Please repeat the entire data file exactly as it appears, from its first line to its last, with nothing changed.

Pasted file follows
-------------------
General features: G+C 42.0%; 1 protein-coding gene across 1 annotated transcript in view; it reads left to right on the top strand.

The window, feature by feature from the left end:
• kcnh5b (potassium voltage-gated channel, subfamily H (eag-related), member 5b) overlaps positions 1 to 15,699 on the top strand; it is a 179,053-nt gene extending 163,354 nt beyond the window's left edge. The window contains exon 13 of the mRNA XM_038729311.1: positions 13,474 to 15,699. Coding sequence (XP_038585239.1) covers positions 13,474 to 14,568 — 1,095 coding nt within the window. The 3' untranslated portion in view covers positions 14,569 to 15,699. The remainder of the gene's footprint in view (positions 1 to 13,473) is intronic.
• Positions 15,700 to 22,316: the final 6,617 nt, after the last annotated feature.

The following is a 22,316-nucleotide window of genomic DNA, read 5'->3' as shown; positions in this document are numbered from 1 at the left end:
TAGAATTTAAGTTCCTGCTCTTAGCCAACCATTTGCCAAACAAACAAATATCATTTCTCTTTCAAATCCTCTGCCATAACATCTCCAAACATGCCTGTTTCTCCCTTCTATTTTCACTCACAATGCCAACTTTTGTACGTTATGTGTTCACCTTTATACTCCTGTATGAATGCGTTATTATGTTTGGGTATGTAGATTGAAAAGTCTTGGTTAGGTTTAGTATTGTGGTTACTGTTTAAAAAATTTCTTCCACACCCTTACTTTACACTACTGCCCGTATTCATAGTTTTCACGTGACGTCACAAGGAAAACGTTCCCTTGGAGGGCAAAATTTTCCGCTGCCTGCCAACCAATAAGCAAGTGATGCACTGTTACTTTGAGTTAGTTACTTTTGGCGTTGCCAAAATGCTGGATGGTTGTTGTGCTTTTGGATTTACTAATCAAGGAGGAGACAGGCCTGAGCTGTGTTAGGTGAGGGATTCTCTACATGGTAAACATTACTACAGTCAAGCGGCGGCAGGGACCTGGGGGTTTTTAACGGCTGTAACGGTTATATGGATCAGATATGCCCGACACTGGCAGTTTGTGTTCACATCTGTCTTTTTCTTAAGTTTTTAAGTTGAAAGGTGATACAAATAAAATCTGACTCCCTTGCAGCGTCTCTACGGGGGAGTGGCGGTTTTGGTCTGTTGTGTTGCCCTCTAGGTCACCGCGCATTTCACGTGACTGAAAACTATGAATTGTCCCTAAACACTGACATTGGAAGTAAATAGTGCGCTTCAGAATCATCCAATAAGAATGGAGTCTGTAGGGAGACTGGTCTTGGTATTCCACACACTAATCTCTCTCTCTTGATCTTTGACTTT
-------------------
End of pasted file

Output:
General features: G+C 42.0%; 1 protein-coding gene across 1 annotated transcript in view; it reads left to right on the top strand.

The window, feature by feature from the left end:
• kcnh5b (potassium voltage-gated channel, subfamily H (eag-related), member 5b) overlaps positions 1 to 15,699 on the top strand; it is a 179,053-nt gene extending 163,354 nt beyond the window's left edge. The window contains exon 13 of the mRNA XM_038729311.1: positions 13,474 to 15,699. Coding sequence (XP_038585239.1) covers positions 13,474 to 14,568 — 1,095 coding nt within the window. The 3' untranslated portion in view covers positions 14,569 to 15,699. The remainder of the gene's footprint in view (positions 1 to 13,473) is intronic.
• Positions 15,700 to 22,316: the final 6,617 nt, after the last annotated feature.

The following is a 22,316-nucleotide window of genomic DNA, read 5'->3' as shown; positions in this document are numbered from 1 at the left end:
TAGAATTTAAGTTCCTGCTCTTAGCCAACCATTTGCCAAACAAACAAATATCATTTCTCTTTCAAATCCTCTGCCATAACATCTCCAAACATGCCTGTTTCTCCCTTCTATTTTCACTCACAATGCCAACTTTTGTACGTTATGTGTTCACCTTTATACTCCTGTATGAATGCGTTATTATGTTTGGGTATGTAGATTGAAAAGTCTTGGTTAGGTTTAGTATTGTGGTTACTGTTTAAAAAATTTCTTCCACACCCTTACTTTACACTACTGCCCGTATTCATAGTTTTCACGTGACGTCACAAGGAAAACGTTCCCTTGGAGGGCAAAATTTTCCGCTGCCTGCCAACCAATAAGCAAGTGATGCACTGTTACTTTGAGTTAGTTACTTTTGGCGTTGCCAAAATGCTGGATGGTTGTTGTGCTTTTGGATTTACTAATCAAGGAGGAGACAGGCCTGAGCTGTGTTAGGTGAGGGATTCTCTACATGGTAAACATTACTACAGTCAAGCGGCGGCAGGGACCTGGGGGTTTTTAACGGCTGTAACGGTTATATGGATCAGATATGCCCGACACTGGCAGTTTGTGTTCACATCTGTCTTTTTCTTAAGTTTTTAAGTTGAAAGGTGATACAAATAAAATCTGACTCCCTTGCAGCGTCTCTACGGGGGAGTGGCGGTTTTGGTCTGTTGTGTTGCCCTCTAGGTCACCGCGCATTTCACGTGACTGAAAACTATGAATTGTCCCTAAACACTGACATTGGAAGTAAATAGTGCGCTTCAGAATCATCCAATAAGAATGGAGTCTGTAGGGAGACTGGTCTTGGTATTCCACACACTAATCTCTCTCTCTTGATCTTTGACTTT